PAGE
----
As an avid hunter and outdoor enthusiast, Lance Meek, Hunter Education coordinator for the Wildlife Department, knows Oklahoma’s Hunter Education curriculum extends well beyond hunting and water safety scenarios.
“Our course does focus on safety measures for hunting situations, but we also cover topics like survival and wildlife conservation and management,” Meek said. “There are so many lessons that can apply to anyone that enjoys the outdoors.”
With the opening of several hunting seasons upon us, Meek recently shared tips and reminders from the Hunter Education course that can help everyone stay safe, regardless of their outdoor passions.
The Wildlife Department’s Hunter Education Manual, available for free at wildlifedepartment.com, extends well beyond hunting and water safety scenarios.
Share Your Outdoor Plans. “No one expects to ever need a rescue, but this simple step can make a big difference in the off-chance your outing doesn’t go as planned.” Whether you’re going afield for a hunt, hike, or extended outdoor chore, letting someone know the general vicinity you plan to explore and your expected return time can point help in the right direction, when time may be of the essence.
Hunter Orange Isn’t Just for Hunters. Wearing a minimum amount of daylight fluorescent orange is a safety requirement for some hunters during some hunting seasons. And while intended to alert hunters of other hunters’ presence, it doesn’t have to be a hunters-only trend. “If you’re going to spend time outdoors during fall or winter hunting seasons, regardless of the reason, let the hat you wear be hunter orange.”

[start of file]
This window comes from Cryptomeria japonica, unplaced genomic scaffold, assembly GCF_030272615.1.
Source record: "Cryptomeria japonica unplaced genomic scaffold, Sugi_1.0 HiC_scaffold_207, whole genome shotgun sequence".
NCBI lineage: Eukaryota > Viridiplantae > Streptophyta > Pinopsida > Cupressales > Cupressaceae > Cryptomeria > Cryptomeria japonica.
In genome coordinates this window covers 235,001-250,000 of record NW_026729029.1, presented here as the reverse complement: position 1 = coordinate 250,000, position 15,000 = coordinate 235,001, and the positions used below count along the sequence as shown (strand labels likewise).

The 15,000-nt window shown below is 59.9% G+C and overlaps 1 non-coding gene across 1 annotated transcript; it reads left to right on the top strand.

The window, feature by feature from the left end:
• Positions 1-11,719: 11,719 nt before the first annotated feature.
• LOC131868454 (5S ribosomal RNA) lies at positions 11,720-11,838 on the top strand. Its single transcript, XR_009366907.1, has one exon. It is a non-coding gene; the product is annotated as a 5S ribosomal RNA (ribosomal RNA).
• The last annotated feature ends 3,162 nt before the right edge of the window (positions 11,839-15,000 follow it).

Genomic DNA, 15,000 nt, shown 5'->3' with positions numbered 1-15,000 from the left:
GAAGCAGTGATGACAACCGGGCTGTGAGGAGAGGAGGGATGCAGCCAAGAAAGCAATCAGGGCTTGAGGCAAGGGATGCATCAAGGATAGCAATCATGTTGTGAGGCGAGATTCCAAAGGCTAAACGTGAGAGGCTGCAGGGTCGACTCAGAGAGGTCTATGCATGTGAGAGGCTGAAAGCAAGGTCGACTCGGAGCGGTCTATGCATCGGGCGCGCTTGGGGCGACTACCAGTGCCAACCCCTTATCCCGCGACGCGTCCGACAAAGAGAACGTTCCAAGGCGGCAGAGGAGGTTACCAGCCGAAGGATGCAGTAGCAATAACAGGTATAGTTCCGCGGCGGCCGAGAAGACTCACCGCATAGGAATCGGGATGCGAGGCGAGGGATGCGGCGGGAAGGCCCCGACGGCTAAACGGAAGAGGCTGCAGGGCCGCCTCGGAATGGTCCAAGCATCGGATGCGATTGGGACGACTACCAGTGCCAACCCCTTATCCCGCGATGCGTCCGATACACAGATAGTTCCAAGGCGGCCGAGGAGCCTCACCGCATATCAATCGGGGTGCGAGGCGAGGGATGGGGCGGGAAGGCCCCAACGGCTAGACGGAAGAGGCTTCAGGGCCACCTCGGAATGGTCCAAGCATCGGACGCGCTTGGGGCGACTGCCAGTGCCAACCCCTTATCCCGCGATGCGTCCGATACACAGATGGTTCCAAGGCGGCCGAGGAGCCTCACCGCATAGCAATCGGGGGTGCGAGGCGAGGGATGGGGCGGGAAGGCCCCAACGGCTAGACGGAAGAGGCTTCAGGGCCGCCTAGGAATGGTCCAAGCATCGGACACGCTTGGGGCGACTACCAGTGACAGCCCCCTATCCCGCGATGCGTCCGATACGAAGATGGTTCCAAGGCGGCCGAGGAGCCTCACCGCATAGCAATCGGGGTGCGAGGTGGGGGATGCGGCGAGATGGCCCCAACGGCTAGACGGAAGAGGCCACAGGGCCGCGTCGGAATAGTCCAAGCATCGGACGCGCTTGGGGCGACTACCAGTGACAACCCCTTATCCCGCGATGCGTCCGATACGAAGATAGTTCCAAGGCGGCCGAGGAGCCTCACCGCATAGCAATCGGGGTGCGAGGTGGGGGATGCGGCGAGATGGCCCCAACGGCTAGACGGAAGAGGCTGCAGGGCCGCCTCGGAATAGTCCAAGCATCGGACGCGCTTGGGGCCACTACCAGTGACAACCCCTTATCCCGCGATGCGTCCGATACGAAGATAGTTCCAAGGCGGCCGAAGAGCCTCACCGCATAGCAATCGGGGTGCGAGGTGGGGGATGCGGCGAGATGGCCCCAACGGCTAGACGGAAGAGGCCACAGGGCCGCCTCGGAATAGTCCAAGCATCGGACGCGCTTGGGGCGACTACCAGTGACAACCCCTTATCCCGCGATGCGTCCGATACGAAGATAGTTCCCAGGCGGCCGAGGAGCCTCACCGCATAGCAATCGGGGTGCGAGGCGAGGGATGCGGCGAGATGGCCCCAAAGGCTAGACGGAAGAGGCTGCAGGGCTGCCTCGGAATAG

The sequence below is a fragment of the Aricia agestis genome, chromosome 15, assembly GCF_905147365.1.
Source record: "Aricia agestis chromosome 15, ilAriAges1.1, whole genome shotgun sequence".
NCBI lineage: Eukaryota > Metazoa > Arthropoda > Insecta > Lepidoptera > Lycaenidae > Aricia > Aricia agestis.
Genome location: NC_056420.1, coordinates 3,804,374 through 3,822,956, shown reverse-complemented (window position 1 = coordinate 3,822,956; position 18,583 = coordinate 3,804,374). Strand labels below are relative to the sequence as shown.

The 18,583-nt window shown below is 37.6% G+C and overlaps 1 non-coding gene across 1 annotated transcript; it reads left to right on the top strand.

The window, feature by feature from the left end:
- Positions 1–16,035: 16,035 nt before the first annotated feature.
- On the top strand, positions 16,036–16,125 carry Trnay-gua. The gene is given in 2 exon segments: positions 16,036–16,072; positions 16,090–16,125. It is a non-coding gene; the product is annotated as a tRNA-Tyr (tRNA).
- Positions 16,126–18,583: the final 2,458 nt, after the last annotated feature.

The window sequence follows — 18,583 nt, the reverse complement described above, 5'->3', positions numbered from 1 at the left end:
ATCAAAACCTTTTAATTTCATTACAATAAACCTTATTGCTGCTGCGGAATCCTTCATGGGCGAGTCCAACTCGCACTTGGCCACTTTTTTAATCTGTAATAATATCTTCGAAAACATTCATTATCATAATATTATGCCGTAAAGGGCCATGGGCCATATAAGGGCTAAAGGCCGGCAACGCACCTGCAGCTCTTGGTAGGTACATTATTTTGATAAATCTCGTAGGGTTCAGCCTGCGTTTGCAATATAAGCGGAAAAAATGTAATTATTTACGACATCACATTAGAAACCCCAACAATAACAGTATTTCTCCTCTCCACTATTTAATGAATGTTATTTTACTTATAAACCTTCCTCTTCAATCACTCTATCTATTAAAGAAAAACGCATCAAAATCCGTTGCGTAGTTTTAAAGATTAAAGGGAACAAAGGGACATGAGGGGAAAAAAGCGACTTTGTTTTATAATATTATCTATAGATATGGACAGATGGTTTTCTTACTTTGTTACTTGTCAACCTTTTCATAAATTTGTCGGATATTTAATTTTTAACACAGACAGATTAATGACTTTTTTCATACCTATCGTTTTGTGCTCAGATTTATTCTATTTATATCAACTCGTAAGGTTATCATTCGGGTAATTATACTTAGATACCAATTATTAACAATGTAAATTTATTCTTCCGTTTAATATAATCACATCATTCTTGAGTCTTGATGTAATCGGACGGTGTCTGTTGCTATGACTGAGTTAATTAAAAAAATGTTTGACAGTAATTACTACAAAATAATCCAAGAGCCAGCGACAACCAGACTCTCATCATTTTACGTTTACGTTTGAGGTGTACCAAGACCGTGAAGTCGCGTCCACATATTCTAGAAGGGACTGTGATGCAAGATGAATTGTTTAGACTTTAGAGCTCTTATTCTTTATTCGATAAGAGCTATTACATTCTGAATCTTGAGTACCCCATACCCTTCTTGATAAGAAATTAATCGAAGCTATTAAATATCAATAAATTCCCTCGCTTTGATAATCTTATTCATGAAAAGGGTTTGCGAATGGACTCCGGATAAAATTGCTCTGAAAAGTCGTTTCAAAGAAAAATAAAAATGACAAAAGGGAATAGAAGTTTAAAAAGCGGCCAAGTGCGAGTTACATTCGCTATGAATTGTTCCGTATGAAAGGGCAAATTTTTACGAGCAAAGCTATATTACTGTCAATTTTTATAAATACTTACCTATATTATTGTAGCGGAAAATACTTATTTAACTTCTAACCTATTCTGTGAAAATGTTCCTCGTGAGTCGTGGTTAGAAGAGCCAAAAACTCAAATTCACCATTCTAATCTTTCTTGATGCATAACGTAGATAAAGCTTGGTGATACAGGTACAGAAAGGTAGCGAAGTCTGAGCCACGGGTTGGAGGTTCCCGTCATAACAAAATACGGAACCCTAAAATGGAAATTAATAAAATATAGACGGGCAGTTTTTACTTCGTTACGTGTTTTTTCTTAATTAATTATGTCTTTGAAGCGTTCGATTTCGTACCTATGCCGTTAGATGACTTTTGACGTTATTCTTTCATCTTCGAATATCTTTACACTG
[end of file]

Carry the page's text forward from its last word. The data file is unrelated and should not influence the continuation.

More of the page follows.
Dress for the Seasons … Not Just the Weather. Outerwear is covered in several Hunter Education lessons, and not just in the “hunter orange; dress in layers; avoid cotton clothes if you may get wet or rained on; the first symptom of hypothermia is shivering” kind of way. Meek encourages everyone to be aware of the open hunting seasons, and to dress accordingly. “That old-school Carhartt coat, a staple for many Oklahomans during fall and winter, is very similar to that of a deer. And a red, white or blue scarf or hat can resemble a wild turkey.” Many outdoor enthusiasts strive to blend in with the natural environment, but be sure to factor any open hunting seasons into your wardrobe choice.
Firearm Safety Begins in the Home. “We talk a lot about firearm safety while hunting in the field, but those lessons, and lessons about firearm storage and safety in the home, can apply to anyone owning a firearm.” Firearms and ammunition should be stored separately in locked cabinets or safes. Never assume that a firearm is unloaded, even if it was checked only a few minutes earlier. And avoid horseplay at all times. “No matter how good your kid is, or how trained they are, firearms are fascinating to kids. Do whatever you need to do to keep kids from accessing your firearms without you being present.”
Everyone is welcome to read through the Wildlife Department’s free Hunter Education Manual, take the free online Hunter Education course (available through the NRA learning portal), or join a free in-person Hunter Education course. The manual, and its “In a Nutshell” pullouts, is a great resource for those new to the outdoor life, and serves as a great refresher for those already certified in Hunter Education. “We encourage everyone to take the course, regardless of if they ever intend to hunt, or regardless of if it’s online or in a classroom. But the free online option does allow you to pay it forward.” The Wildlife Department receives in-kind dollars by offering the free course through the NRA learning portal. Those dollars can then unlock additional federal funding that supports hunter education and other education programs.
Oklahoma’s Hunter Education program is supported by the Wildlife Department and Wildlife and Sport Fish Restoration Grant F21AF01980.